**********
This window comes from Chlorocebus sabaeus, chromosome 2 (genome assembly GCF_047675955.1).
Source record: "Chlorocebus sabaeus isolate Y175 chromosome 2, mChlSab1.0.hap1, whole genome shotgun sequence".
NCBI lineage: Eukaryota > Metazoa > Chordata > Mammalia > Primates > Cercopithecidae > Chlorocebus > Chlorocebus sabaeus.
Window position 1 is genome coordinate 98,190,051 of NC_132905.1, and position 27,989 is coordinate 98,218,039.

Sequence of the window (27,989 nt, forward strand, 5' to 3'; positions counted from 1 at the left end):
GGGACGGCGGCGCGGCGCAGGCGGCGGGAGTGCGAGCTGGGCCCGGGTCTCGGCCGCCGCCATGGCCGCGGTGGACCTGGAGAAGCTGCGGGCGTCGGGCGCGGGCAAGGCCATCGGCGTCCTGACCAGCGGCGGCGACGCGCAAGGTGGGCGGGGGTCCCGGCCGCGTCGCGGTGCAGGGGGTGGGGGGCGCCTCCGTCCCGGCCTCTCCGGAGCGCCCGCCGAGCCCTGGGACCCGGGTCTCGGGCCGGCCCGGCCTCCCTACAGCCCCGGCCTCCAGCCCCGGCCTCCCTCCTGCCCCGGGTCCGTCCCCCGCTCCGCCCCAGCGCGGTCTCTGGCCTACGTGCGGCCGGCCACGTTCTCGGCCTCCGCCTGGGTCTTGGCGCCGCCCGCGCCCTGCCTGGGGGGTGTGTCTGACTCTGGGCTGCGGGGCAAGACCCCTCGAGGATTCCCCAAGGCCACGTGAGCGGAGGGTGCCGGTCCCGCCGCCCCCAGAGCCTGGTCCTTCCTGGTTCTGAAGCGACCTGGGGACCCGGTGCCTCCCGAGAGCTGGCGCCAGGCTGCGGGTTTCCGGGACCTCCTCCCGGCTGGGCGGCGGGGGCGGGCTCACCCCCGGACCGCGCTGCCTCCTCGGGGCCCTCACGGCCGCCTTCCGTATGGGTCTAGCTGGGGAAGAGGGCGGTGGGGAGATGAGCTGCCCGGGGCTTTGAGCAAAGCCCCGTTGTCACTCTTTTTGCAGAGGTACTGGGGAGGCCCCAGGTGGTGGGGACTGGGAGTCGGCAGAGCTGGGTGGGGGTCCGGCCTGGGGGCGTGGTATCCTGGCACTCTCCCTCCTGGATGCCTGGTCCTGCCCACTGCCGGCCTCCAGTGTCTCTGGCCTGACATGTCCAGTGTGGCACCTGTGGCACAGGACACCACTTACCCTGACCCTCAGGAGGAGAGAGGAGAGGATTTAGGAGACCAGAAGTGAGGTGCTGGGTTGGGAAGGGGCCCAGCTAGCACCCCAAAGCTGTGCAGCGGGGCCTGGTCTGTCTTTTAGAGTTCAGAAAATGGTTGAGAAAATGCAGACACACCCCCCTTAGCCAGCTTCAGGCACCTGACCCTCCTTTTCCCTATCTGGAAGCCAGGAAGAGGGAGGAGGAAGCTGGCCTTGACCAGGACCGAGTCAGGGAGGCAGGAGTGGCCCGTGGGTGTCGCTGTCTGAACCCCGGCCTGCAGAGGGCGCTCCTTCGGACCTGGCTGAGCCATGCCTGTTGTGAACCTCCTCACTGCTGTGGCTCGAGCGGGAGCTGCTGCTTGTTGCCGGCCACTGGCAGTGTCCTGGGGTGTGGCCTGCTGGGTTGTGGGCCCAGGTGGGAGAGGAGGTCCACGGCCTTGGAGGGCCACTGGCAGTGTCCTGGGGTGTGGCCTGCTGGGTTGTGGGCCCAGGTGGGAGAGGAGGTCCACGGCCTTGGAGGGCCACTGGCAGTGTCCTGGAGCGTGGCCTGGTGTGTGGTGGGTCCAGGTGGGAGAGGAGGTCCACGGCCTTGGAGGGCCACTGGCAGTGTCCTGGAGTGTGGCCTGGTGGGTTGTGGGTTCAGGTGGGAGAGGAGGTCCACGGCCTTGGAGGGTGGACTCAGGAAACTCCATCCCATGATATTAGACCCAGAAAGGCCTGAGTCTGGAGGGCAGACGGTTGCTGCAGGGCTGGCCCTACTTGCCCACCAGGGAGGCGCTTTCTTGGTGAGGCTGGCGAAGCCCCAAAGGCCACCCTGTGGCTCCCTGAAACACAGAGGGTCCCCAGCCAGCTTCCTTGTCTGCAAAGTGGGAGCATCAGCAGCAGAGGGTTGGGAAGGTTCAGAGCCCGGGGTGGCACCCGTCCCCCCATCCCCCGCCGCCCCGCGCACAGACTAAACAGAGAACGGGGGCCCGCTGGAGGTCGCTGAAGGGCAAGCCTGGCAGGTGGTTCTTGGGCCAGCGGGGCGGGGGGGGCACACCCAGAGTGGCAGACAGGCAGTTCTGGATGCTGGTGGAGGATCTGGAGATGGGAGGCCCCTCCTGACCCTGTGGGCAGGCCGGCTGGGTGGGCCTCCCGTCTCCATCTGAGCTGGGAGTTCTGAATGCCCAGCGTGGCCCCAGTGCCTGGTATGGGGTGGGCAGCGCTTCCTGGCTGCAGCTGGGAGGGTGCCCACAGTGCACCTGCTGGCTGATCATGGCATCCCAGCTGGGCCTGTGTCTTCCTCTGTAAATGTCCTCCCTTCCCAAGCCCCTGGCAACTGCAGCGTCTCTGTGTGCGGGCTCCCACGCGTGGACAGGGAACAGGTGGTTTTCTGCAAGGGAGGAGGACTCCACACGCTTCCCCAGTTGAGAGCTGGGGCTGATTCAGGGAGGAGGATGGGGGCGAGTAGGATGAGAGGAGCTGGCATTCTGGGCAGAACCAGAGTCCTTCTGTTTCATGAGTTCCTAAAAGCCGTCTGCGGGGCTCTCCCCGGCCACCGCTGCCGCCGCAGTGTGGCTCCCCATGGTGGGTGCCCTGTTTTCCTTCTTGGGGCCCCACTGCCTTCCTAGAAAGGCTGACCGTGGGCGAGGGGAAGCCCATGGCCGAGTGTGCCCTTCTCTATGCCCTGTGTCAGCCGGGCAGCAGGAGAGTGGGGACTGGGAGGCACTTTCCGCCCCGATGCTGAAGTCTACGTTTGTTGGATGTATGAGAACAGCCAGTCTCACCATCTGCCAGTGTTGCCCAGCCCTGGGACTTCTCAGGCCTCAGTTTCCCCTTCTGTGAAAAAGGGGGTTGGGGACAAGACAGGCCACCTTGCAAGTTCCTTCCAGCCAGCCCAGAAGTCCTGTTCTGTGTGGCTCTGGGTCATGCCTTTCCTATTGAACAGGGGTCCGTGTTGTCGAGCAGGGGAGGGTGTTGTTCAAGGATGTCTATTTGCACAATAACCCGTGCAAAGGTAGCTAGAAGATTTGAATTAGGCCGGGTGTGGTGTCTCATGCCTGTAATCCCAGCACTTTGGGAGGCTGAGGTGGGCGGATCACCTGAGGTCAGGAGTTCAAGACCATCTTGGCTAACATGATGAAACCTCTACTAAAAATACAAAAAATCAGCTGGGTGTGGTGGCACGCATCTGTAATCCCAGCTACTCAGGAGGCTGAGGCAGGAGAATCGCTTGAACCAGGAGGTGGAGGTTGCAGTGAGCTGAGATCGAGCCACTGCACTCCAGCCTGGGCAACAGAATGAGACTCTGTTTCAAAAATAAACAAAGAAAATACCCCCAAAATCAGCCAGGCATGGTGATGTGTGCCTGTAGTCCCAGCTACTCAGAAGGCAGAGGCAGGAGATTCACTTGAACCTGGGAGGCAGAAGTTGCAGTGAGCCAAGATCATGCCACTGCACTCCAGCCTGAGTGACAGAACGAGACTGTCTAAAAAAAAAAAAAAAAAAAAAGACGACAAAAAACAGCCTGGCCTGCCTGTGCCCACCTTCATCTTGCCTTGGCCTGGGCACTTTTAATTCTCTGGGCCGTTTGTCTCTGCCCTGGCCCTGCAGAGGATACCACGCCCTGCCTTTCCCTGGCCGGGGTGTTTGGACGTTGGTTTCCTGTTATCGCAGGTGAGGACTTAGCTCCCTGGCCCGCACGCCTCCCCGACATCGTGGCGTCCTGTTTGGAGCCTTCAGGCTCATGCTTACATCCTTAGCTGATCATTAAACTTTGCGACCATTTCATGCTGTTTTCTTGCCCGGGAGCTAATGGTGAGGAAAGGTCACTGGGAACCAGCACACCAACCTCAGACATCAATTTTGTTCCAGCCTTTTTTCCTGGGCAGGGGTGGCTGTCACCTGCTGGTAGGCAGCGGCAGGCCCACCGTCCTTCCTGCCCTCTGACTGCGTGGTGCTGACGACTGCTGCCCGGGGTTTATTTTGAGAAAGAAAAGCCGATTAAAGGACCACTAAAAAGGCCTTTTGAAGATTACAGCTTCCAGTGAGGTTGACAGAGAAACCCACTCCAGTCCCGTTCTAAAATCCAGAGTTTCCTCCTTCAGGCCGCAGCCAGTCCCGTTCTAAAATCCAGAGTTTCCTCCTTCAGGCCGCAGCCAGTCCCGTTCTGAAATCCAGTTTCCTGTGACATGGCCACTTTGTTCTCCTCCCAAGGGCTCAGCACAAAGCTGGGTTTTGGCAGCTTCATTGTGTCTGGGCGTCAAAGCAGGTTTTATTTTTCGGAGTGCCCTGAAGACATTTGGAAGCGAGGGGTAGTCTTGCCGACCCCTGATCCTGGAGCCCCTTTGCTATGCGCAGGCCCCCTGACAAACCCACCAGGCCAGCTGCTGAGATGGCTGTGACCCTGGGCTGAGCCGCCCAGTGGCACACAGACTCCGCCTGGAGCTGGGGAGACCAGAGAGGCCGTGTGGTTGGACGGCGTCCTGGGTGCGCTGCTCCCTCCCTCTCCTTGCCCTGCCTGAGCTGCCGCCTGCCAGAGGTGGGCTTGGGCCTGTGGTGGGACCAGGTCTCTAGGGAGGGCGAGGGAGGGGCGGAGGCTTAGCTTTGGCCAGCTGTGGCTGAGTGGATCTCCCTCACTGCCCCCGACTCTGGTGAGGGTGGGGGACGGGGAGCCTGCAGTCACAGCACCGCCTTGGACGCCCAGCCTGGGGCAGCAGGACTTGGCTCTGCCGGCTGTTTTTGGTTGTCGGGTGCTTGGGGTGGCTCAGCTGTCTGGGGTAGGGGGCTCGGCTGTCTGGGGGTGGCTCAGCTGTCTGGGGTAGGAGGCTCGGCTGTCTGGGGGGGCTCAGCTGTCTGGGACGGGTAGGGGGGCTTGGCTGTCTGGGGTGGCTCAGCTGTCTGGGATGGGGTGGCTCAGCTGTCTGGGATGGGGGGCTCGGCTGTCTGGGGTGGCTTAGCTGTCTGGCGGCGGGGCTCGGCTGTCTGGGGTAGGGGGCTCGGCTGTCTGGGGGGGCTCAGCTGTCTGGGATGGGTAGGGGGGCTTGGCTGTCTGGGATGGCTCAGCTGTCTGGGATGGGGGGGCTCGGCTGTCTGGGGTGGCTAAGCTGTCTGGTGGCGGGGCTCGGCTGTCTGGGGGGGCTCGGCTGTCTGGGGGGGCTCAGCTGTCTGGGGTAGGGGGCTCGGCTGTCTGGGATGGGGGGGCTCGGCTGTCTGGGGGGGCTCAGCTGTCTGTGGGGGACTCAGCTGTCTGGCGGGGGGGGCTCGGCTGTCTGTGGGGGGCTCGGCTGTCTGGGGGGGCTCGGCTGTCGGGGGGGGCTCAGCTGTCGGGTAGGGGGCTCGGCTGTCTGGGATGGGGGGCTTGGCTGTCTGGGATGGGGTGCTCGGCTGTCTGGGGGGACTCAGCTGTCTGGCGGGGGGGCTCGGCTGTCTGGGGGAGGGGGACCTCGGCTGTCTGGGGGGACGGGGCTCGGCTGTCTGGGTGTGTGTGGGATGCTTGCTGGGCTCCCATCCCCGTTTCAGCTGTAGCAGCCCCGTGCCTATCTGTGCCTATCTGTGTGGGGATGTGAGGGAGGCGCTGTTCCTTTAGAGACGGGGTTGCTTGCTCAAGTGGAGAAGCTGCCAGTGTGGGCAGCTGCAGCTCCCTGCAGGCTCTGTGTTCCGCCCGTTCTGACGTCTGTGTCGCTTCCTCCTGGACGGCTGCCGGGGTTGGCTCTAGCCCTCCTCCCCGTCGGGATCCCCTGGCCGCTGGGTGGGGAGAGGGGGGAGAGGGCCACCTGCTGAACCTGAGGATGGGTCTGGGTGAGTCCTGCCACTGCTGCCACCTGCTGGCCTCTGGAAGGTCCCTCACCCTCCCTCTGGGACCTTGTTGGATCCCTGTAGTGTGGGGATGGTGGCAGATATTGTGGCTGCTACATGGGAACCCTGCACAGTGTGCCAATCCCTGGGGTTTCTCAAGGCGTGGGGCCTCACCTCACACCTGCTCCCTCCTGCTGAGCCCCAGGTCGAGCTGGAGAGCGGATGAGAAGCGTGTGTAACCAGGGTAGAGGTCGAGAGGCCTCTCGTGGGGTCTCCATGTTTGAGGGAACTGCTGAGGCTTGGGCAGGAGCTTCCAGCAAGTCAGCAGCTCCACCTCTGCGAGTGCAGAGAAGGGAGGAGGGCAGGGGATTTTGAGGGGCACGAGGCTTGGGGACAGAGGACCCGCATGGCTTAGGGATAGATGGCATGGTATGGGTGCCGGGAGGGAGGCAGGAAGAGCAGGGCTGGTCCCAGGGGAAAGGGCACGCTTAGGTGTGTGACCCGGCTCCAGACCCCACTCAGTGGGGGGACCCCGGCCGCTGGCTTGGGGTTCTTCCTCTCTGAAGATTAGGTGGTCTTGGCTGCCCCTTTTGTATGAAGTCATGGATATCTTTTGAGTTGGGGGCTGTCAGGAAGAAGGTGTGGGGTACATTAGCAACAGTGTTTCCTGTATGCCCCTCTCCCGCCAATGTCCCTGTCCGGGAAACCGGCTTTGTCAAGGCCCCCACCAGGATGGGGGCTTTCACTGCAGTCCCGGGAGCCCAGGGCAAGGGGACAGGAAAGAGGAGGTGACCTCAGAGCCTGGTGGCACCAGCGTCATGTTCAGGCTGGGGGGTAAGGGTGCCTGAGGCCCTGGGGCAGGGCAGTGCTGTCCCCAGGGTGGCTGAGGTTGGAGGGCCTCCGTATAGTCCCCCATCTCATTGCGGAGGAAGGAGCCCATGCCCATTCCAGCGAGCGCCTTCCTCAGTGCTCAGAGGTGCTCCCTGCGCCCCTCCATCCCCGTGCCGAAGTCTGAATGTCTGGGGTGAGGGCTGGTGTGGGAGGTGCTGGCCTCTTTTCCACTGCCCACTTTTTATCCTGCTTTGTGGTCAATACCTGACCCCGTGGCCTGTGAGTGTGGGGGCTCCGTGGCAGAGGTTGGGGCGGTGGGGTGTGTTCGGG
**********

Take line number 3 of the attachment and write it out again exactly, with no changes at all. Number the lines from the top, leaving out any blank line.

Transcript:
NCBI lineage: Eukaryota > Metazoa > Chordata > Mammalia > Primates > Cercopithecidae > Chlorocebus > Chlorocebus sabaeus.